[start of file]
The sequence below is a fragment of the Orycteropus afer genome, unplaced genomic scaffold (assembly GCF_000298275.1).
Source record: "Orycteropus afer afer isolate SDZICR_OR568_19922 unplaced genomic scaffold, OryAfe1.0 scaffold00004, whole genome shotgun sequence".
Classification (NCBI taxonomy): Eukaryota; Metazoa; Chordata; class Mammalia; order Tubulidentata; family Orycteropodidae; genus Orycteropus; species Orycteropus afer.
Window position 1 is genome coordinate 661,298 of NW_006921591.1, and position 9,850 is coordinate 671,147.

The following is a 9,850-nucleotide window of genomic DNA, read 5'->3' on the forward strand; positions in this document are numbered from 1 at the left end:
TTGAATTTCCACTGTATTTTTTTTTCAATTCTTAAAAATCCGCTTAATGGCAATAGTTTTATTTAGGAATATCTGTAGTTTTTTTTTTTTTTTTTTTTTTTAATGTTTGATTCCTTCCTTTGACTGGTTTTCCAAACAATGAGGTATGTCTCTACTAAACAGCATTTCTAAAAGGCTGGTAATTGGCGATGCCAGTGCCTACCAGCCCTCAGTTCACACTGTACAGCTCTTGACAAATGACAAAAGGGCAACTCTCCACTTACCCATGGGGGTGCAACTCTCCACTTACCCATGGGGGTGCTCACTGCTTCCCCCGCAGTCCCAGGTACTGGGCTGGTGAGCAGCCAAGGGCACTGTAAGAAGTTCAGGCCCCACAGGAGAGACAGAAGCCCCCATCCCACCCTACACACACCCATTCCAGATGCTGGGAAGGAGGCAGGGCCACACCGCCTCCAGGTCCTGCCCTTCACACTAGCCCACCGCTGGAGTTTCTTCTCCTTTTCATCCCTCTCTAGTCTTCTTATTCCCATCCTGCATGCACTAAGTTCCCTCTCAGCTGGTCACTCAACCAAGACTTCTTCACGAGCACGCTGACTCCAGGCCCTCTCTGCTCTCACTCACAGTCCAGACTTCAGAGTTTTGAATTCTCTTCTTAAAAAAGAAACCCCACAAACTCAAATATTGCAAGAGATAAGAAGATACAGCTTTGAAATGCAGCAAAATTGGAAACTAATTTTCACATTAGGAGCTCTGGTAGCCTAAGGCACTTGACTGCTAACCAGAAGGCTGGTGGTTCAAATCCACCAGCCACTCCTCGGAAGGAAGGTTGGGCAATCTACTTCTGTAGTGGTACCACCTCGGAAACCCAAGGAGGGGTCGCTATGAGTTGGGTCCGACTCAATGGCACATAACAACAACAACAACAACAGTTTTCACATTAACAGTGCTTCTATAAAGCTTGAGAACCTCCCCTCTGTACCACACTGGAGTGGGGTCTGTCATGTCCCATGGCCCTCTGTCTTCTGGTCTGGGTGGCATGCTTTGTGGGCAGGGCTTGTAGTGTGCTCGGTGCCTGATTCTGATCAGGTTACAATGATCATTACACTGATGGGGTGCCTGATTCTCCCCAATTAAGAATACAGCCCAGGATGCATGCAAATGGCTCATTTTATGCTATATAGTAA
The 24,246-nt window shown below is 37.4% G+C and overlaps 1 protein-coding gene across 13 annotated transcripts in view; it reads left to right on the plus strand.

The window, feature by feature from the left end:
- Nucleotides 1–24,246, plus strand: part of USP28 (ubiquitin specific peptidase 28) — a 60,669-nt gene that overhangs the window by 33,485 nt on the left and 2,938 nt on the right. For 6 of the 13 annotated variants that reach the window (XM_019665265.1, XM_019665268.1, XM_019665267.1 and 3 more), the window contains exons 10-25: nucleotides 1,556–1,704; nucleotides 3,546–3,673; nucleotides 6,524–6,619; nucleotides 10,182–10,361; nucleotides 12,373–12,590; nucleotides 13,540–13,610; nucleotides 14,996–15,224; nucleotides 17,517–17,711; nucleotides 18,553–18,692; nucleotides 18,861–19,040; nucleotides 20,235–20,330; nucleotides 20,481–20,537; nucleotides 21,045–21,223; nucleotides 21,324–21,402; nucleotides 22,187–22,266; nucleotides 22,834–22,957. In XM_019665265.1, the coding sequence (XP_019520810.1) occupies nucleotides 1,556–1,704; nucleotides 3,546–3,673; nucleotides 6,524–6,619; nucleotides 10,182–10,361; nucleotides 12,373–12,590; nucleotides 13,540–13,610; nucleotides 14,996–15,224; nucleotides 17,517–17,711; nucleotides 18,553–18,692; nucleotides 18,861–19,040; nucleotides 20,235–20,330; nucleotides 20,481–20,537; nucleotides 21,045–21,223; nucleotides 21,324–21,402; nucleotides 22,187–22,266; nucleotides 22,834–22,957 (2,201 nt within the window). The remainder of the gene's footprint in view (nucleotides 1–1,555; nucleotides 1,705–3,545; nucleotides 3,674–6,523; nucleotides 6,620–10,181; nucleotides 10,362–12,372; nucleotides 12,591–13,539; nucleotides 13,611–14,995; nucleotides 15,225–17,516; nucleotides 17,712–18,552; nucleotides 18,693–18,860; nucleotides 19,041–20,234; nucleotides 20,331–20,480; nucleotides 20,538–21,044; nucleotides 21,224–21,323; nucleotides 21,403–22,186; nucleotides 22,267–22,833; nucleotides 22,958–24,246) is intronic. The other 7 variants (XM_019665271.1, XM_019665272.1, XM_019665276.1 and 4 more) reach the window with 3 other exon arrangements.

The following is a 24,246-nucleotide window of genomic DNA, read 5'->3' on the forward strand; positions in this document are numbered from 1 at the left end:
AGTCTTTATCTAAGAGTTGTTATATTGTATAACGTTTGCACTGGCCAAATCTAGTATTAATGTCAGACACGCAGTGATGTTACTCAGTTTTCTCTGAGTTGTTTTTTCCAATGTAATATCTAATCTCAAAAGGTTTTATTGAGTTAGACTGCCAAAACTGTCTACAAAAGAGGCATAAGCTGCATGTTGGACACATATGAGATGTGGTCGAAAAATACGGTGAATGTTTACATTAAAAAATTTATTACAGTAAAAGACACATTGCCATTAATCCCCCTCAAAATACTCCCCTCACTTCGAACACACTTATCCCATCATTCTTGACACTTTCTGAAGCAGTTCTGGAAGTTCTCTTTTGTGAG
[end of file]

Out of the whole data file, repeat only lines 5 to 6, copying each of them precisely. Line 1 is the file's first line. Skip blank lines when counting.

The following is a 9,850-nucleotide window of genomic DNA, read 5'->3' on the forward strand; positions in this document are numbered from 1 at the left end:
TTGAATTTCCACTGTATTTTTTTTTCAATTCTTAAAAATCCGCTTAATGGCAATAGTTTTATTTAGGAATATCTGTAGTTTTTTTTTTTTTTTTTTTTTTTAATGTTTGATTCCTTCCTTTGACTGGTTTTCCAAACAATGAGGTATGTCTCTACTAAACAGCATTTCTAAAAGGCTGGTAATTGGCGATGCCAGTGCCTACCAGCCCTCAGTTCACACTGTACAGCTCTTGACAAATGACAAAAGGGCAACTCTCCACTTACCCATGGGGGTGCAACTCTCCACTTACCCATGGGGGTGCTCACTGCTTCCCCCGCAGTCCCAGGTACTGGGCTGGTGAGCAGCCAAGGGCACTGTAAGAAGTTCAGGCCCCACAGGAGAGACAGAAGCCCCCATCCCACCCTACACACACCCATTCCAGATGCTGGGAAGGAGGCAGGGCCACACCGCCTCCAGGTCCTGCCCTTCACACTAGCCCACCGCTGGAGTTTCTTCTCCTTTTCATCCCTCTCTAGTCTTCTTATTCCCATCCTGCATGCACTAAGTTCCCTCTCAGCTGGTCACTCAACCAAGACTTCTTCACGAGCACGCTGACTCCAGGCCCTCTCTGCTCTCACTCACAGTCCAGACTTCAGAGTTTTGAATTCTCTTCTTAAAAAAGAAACCCCACAAACTCAAATATTGCAAGAGATAAGAAGATACAGCTTTGAAATGCAGCAAAATTGGAAACTAATTTTCACATTAGGAGCTCTGGTAGCCTAAGGCACTTGACTGCTAACCAGAAGGCTGGTGGTTCAAATCCACCAGCCACTCCTCGGAAGGAAGGTTGGGCAATCTACTTCTGTAGTGGTACCACCTCGGAAACCCAAGGAGGGGTCGCTATGAGTTGGGTCCGACTCAATGGCACATAACAACAACAACAACAACAGTTTTCACATTAACAGTGCTTCTATAAAGCTTGAGAACCTCCCCTCTGTACCACACTGGAGTGGGGTCTGTCATGTCCCATGGCCCTCTGTCTTCTGGTCTGGGTGGCATGCTTTGTGGGCAGGGCTTGTAGTGTGCTCGGTGCCTGATTCTGATCAGGTTACAATGATCATTACACTGATGGGGTGCCTGATTCTCCCCAATTAAGAATACAGCCCAGGATGCATGCAAATGGCTCATTTTATGCTATATAGTAA